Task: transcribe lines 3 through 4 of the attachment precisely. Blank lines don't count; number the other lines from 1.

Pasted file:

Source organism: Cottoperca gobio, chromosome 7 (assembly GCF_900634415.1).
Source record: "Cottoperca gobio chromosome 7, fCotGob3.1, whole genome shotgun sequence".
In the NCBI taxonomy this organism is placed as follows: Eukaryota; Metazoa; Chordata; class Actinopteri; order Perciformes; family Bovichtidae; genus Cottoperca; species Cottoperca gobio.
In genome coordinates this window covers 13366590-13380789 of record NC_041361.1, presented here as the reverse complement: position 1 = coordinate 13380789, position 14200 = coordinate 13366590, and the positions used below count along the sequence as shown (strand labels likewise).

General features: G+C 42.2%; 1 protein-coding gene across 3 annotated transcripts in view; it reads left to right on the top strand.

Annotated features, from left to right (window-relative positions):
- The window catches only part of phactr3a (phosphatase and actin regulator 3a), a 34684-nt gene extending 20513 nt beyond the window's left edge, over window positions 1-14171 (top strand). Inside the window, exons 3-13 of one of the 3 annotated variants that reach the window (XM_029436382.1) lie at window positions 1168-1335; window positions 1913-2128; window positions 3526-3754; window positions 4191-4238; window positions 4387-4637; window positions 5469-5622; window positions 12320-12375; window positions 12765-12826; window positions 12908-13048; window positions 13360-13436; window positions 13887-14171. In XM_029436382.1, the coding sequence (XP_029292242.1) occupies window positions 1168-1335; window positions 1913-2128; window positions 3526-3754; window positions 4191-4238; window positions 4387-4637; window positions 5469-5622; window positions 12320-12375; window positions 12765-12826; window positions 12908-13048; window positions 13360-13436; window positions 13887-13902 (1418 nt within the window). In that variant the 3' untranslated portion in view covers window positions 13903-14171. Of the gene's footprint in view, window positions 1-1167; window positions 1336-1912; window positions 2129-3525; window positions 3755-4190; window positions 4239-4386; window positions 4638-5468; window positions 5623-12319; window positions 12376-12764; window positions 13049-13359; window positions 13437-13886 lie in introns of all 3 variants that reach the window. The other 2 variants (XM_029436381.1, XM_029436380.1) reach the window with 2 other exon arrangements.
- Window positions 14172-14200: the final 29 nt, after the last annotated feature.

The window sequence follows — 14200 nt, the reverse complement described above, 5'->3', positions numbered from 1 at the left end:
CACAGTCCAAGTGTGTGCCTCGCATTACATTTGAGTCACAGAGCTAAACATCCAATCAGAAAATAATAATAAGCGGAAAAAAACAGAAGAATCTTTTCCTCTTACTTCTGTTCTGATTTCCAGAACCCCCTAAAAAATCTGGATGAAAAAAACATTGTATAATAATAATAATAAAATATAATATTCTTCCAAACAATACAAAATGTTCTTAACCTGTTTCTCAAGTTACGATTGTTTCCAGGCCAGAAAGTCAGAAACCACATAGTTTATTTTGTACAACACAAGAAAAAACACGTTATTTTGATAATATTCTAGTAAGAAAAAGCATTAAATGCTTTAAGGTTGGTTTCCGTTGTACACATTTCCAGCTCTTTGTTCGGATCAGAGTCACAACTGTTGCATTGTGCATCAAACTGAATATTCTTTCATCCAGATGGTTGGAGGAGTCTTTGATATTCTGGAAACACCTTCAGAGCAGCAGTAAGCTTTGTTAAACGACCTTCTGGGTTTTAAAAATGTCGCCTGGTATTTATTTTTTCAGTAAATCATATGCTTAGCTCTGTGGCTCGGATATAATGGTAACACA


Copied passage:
In the NCBI taxonomy this organism is placed as follows: Eukaryota; Metazoa; Chordata; class Actinopteri; order Perciformes; family Bovichtidae; genus Cottoperca; species Cottoperca gobio.
In genome coordinates this window covers 13366590-13380789 of record NC_041361.1, presented here as the reverse complement: position 1 = coordinate 13380789, position 14200 = coordinate 13366590, and the positions used below count along the sequence as shown (strand labels likewise).